My attitude to all of this is less to do with being pro-cyclist and more to do with being, as a lifelong user of public transport and a pedestrian, anti-motorist. Anything that might get people out of their cars (and consequently get them out of my way and their muck out of my lungs and their CO2 emissions out of the atmosphere) is something I’m in favour of.

      • Wuppidoc says:

        Please see my post further down, where I answered to your lovely and loving remark about potential cyclists. If your attitude is the attitude of American male cyclists then I know why your figures, your modal share of cycling is so remarkably low in the US of A. But I happen to know that you have strong opponents in your country.

  26. Makester says:

    If anyone is interested in reading the scientific evidence on helmet use, summaries of the research, and links to the original papers, (including the study that the claim of the 85% reduction in Australian fatalities is based on, and how this finding has been questioned) are on the Bicycle Helmet Research Foundation website cyclehelmets.org.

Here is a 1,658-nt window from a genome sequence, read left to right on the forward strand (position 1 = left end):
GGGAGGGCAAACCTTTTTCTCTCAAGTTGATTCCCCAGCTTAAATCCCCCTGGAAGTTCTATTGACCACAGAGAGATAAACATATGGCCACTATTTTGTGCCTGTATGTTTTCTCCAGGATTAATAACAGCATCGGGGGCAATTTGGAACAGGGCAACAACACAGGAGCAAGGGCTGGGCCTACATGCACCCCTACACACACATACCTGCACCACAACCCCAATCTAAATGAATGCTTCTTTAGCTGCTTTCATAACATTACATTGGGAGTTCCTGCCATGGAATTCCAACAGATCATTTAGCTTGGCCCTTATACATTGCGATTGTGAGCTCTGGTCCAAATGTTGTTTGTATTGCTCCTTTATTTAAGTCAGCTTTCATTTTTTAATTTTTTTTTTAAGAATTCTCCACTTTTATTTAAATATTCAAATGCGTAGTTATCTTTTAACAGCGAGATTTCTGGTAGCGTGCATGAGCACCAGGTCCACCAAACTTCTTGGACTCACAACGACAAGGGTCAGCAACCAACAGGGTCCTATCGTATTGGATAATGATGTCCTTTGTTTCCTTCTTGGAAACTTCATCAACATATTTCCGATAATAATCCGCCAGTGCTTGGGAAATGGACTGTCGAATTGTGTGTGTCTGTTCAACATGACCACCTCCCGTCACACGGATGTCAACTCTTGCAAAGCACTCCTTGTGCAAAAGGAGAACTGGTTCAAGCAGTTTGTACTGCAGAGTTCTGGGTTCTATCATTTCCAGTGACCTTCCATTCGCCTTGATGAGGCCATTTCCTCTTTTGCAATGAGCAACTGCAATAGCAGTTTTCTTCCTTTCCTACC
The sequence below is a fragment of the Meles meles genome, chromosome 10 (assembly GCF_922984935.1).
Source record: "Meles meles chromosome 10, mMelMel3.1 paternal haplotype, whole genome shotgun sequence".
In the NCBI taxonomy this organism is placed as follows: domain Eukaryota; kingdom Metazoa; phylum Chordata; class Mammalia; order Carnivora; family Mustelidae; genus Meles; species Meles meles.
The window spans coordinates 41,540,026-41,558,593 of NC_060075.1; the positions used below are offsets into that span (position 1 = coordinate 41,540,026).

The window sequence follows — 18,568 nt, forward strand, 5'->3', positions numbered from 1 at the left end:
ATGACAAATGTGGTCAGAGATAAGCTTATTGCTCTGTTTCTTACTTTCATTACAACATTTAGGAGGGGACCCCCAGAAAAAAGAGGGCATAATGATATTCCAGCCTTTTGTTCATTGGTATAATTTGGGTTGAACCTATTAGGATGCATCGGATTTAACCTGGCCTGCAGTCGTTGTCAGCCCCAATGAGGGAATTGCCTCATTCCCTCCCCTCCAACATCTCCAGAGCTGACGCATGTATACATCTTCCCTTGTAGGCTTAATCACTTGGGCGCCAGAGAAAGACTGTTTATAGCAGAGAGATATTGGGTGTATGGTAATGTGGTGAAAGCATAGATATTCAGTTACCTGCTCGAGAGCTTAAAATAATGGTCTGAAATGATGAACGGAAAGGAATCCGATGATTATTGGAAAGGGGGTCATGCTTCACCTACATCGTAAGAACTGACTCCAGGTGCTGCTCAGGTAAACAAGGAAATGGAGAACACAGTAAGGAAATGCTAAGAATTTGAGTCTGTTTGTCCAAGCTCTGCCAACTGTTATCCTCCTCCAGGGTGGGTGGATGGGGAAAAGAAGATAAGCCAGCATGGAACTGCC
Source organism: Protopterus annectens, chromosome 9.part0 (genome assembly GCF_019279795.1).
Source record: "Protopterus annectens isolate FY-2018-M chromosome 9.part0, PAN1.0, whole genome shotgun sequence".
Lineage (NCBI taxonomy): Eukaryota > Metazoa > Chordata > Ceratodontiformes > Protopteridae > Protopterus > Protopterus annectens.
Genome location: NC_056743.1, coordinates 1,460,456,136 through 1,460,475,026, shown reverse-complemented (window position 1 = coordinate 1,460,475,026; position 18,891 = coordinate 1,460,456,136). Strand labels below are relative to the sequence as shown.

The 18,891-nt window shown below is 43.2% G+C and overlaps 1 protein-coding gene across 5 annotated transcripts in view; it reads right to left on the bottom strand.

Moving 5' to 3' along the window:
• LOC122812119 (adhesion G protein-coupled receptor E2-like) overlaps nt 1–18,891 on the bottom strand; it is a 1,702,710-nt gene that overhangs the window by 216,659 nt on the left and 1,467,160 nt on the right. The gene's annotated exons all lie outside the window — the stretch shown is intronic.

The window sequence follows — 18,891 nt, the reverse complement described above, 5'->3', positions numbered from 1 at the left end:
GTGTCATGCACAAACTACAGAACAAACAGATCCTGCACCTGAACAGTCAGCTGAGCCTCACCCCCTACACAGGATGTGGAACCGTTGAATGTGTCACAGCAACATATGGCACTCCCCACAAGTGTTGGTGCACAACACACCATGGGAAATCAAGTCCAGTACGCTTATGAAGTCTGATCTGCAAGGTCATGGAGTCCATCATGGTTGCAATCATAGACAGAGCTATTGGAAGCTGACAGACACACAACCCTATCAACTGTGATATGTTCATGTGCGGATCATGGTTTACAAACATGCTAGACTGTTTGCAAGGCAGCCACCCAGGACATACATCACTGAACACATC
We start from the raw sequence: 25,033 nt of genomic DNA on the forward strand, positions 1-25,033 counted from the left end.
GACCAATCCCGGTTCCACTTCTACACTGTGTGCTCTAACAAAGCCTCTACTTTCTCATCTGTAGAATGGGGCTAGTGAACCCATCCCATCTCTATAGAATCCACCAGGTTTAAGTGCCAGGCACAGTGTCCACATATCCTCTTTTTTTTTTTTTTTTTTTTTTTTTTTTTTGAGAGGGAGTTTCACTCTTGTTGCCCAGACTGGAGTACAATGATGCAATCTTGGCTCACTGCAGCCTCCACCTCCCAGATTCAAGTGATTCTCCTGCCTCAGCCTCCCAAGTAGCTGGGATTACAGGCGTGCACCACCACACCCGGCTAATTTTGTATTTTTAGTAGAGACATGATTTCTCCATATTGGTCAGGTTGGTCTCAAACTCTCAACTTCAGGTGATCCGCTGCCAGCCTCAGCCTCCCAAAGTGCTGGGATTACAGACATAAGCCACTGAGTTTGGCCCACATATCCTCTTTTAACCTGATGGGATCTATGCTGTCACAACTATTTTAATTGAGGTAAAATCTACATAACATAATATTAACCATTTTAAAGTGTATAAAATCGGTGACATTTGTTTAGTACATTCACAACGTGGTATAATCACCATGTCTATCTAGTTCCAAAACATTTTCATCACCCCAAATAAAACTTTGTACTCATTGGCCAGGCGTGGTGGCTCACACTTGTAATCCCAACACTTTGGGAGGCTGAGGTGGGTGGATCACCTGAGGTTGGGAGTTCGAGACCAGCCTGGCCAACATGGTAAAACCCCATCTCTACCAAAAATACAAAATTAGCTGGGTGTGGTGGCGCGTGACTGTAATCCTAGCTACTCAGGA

• Cyclehelmets.org is hardly an unbiased source. From what I’ve seen of them, they appear to be ‘bottoms on saddles’ advocates and willing to champion just about any cause that gets more people on bikes. Hardly a good place to start from to get unbiased info on safety – especially since you yourself admit that helmets turn potential cyclists off cycling.

      Since you still haven’t posted any links to studies supporting the idea that helmets increase deaths and./or head injuries, I will look on cyclehelmets.org to see if I can find any studies.

      • I have taken a quick look. So far, all but one of the links I’ve investigated connect to cyclehelmets.org’s own website, and the data appears to be excerpts of studies taken out of their context. The one link that did connect to an outside website ended in a ‘page not found’. Not that I don’t trust cyclehelmets.org, but I’d like to see stuff that’s published in a peer-reviewed journal, on that journal’s website.

        • I’ve taken a longer look. Still not finding anything. External links are often broken. One external link I did find (http://www.sma.org.sg/smj/4705/4705a1.pdf) supported the notion that helmets improve safety (“When worn, protection against injury was demonstrated.”).